New Yorkers unhappy 212 could leave the city

The Empire State Building towers over the Manhattan skyline on February 13, 2012 in New York City. John Moore/Getty Images

Having a "212" area code has long awarded bragging rights to the New Yorkers living in the city the longest. A phone company's proposal, however, could change all that.

CBS New York affiliate WCBS reports that Internet phone company Vonage is petitioning for the ability to assign 212 numbers to customers across the country. If the Federal Communications Commission agrees, it would essentially get rid of the concept of location-based area codes.

"It's almost like a badge of honor," one man told WCBS's Weija Jiang.

"By switching 212 to anywhere else in the world, you're just ... mushing us together," said another man.

Bronx-born-and-raised Sedina Osmanaj runs Lumber Liquidators on the Lower East Side and has a 347 number - an area code he says is beyond annoying because some customers don't realize where she's based.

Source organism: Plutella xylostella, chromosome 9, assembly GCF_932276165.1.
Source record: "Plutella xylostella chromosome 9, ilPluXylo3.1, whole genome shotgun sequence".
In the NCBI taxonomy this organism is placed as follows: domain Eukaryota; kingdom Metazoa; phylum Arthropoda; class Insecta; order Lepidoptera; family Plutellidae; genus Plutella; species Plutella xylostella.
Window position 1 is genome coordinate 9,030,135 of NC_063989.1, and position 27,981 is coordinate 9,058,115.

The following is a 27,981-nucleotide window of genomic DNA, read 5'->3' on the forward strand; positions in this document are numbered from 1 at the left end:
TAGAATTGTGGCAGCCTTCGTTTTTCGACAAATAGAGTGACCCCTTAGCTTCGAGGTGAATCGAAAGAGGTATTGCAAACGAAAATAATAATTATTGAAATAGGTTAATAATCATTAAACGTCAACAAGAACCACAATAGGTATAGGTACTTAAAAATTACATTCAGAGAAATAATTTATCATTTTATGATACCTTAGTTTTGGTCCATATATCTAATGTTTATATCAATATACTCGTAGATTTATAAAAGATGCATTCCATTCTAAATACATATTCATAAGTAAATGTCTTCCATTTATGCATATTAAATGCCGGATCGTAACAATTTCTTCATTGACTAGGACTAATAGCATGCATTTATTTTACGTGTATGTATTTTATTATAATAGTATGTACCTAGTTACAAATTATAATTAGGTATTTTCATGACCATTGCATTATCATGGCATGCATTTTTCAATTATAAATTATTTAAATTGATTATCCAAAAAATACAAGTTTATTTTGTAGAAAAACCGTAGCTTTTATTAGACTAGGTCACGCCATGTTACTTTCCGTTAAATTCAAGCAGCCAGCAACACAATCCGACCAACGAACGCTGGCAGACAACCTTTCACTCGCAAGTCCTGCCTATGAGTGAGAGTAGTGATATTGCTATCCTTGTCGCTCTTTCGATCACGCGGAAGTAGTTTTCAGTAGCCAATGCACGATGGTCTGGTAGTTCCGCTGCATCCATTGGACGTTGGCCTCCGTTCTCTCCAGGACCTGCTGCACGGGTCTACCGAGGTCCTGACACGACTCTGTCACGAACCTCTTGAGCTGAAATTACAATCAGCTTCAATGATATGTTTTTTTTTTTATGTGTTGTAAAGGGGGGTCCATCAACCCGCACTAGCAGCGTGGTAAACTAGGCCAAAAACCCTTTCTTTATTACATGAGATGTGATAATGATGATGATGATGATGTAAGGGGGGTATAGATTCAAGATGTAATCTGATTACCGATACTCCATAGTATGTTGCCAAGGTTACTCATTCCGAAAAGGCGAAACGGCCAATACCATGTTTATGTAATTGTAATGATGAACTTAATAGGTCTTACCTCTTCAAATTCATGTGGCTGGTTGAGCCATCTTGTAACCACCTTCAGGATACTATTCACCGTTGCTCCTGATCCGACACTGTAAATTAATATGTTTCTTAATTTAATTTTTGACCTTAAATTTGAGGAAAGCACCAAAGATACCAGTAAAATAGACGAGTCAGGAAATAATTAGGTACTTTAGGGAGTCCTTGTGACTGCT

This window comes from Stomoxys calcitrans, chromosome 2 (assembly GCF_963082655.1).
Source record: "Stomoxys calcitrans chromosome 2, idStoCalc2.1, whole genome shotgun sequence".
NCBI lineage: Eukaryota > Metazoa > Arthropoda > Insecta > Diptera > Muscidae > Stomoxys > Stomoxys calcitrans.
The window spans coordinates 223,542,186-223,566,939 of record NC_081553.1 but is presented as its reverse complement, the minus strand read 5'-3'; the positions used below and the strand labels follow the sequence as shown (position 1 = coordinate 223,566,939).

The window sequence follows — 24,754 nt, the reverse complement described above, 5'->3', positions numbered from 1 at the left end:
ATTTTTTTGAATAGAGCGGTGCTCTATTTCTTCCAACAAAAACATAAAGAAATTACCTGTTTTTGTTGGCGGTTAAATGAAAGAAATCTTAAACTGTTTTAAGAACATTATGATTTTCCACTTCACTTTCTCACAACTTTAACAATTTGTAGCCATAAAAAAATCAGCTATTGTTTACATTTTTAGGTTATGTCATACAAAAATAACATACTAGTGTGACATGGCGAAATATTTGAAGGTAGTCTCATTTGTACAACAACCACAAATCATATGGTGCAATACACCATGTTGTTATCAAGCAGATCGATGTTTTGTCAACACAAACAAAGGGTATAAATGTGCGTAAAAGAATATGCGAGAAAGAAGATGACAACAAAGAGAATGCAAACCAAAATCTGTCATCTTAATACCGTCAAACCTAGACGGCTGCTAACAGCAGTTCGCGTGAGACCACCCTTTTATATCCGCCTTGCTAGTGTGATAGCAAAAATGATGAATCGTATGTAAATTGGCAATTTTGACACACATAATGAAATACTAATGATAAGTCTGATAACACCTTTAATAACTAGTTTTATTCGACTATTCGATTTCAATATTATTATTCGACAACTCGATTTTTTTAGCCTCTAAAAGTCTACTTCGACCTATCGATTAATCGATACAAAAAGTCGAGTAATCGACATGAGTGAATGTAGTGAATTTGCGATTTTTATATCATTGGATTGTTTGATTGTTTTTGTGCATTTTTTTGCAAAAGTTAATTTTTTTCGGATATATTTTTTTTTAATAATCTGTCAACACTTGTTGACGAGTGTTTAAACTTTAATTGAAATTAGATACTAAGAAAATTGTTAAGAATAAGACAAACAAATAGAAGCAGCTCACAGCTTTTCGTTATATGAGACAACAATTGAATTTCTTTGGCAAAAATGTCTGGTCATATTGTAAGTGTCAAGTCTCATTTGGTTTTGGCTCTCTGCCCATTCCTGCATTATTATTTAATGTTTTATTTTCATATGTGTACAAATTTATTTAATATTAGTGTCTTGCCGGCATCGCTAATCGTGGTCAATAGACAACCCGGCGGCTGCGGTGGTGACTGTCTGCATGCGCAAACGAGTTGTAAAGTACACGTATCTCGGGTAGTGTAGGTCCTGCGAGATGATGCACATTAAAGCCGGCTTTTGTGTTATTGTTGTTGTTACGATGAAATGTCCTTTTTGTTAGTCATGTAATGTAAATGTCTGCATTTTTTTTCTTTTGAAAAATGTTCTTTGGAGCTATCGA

"With a 212 number, it's a synonymous with Manhattan, it's synonymous with New York City. So you know without a doubt where you're calling," Osmanaj said.

New York area codes also have cultural significance. In an episode of "Seinfeld," Elaine (Julia Louis-Dreyfus) tries to get her dead neighbor's 212 number after she's assigned a 646. When a phone company gives Carrie Bradshaw (Sara Jessica Parker) a 347 number in an episode of "Sex and the City," she similarly protests, "No, I'm a 917 gal. Always have been."

If the government approves, companies like Vonage would be able to buy sets of phone numbers from a federally regulated company, through a regional middle man. The numbers are random, based on availability, and sometimes happen to start with 212.

It's rare to get a 212 number in New York City these days, but it's not impossible. Phone companies say it depends on supply and luck.

The coveted area code started running out about 15 years ago, but keep popping back when someone cancels their number.

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